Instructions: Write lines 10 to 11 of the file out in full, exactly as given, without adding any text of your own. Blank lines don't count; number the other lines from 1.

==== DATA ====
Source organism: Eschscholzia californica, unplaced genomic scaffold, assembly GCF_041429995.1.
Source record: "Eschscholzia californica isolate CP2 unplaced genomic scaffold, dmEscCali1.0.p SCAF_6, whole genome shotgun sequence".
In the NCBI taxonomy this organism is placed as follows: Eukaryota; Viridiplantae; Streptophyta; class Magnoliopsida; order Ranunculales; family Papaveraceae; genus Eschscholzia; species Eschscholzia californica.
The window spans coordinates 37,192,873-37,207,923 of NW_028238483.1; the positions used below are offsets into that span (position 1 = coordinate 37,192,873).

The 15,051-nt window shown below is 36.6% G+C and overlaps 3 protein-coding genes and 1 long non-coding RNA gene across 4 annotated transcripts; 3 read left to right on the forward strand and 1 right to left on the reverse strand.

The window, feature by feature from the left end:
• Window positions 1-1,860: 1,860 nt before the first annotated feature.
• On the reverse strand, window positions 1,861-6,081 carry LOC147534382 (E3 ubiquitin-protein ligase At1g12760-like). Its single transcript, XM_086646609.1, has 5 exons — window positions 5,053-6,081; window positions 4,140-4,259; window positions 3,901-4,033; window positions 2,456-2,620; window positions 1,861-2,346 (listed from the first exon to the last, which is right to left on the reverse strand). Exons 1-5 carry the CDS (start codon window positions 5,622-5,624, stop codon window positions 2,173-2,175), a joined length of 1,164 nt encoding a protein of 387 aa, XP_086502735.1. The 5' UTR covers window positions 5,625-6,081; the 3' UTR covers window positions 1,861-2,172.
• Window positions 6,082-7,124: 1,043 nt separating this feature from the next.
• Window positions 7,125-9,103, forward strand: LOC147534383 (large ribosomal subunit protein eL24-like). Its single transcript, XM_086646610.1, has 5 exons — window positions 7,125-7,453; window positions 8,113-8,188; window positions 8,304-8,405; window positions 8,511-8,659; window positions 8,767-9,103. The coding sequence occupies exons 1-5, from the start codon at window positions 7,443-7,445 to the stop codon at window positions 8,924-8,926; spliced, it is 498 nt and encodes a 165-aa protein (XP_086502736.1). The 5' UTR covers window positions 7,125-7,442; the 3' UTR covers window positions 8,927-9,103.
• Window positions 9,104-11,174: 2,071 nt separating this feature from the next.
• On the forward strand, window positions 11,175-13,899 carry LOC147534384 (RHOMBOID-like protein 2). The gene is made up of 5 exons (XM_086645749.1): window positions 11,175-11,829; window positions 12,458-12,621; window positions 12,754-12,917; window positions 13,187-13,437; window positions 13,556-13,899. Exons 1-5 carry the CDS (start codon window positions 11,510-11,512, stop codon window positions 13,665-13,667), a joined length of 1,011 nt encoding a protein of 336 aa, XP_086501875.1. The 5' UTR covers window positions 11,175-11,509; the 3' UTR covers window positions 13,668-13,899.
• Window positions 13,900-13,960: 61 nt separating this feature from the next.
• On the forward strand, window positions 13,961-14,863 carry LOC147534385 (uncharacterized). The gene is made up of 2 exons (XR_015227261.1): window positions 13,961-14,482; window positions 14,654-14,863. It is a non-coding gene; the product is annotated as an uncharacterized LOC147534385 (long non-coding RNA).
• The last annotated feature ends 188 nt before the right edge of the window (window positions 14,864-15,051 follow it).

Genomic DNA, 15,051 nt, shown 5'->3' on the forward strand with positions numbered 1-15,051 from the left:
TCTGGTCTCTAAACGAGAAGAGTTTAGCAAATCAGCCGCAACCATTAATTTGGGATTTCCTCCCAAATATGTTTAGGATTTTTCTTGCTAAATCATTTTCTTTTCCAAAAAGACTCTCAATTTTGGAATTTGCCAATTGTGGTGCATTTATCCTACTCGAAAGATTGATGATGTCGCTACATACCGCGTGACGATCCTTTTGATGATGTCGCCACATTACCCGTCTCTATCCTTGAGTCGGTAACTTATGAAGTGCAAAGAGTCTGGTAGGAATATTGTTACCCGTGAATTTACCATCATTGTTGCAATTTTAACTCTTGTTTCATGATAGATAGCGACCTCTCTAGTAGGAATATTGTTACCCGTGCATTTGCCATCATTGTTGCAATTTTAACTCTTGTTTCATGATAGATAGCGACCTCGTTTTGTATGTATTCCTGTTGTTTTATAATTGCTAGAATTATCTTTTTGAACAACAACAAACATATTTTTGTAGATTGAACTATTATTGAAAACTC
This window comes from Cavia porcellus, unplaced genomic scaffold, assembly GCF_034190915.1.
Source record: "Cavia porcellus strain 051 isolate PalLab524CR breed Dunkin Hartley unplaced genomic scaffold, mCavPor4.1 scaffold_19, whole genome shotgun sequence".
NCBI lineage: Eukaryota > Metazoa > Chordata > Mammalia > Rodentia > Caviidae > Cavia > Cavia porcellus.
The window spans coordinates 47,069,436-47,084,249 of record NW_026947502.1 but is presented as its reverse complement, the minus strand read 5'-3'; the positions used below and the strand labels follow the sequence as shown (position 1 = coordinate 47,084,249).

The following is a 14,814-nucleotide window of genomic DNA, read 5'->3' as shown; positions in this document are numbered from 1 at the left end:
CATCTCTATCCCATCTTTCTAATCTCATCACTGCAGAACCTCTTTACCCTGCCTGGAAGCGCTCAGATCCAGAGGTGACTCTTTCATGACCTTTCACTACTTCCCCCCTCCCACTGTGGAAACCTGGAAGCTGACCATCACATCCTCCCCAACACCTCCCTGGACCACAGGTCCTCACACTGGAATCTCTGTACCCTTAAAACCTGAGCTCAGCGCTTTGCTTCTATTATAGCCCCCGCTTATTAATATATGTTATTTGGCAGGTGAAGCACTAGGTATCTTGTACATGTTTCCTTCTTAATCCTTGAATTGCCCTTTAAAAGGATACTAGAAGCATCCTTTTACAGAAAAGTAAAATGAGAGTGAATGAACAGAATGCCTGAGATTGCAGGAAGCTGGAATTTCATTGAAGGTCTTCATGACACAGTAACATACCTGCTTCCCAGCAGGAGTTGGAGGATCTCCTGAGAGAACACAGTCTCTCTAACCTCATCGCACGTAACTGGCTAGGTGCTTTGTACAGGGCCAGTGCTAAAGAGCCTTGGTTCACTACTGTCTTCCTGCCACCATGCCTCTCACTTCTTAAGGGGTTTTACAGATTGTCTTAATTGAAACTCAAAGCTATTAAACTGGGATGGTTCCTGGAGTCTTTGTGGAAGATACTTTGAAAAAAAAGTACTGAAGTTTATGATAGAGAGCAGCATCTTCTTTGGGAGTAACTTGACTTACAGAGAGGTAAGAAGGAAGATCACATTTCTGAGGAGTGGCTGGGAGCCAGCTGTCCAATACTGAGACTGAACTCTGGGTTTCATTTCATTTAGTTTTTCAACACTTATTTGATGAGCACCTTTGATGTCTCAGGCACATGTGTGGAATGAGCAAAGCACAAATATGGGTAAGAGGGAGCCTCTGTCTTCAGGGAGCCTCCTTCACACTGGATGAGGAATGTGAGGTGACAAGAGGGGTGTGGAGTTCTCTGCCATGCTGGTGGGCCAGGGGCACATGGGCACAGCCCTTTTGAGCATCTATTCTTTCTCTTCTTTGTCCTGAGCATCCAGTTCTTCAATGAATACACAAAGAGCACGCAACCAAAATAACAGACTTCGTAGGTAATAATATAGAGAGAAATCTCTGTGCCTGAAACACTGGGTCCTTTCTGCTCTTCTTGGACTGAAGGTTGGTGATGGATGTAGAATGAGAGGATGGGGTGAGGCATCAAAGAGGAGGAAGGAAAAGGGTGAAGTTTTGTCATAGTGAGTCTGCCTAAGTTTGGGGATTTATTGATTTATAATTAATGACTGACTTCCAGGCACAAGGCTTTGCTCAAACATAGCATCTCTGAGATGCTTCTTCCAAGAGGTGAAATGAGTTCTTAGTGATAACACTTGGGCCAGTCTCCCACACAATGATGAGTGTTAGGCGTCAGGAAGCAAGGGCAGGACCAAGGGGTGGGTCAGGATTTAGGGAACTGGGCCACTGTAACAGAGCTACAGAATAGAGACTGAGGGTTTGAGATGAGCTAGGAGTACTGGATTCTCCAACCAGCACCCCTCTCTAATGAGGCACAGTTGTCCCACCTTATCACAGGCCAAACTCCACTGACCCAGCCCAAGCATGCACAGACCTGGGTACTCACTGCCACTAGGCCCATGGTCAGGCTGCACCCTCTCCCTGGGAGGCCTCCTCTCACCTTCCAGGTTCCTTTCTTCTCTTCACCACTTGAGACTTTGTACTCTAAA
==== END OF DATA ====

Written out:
• Window positions 7,125-9,103, forward strand: LOC147534383 (large ribosomal subunit protein eL24-like). Its single transcript, XM_086646610.1, has 5 exons — window positions 7,125-7,453; window positions 8,113-8,188; window positions 8,304-8,405; window positions 8,511-8,659; window positions 8,767-9,103. The coding sequence occupies exons 1-5, from the start codon at window positions 7,443-7,445 to the stop codon at window positions 8,924-8,926; spliced, it is 498 nt and encodes a 165-aa protein (XP_086502736.1). The 5' UTR covers window positions 7,125-7,442; the 3' UTR covers window positions 8,927-9,103.
• Window positions 9,104-11,174: 2,071 nt separating this feature from the next.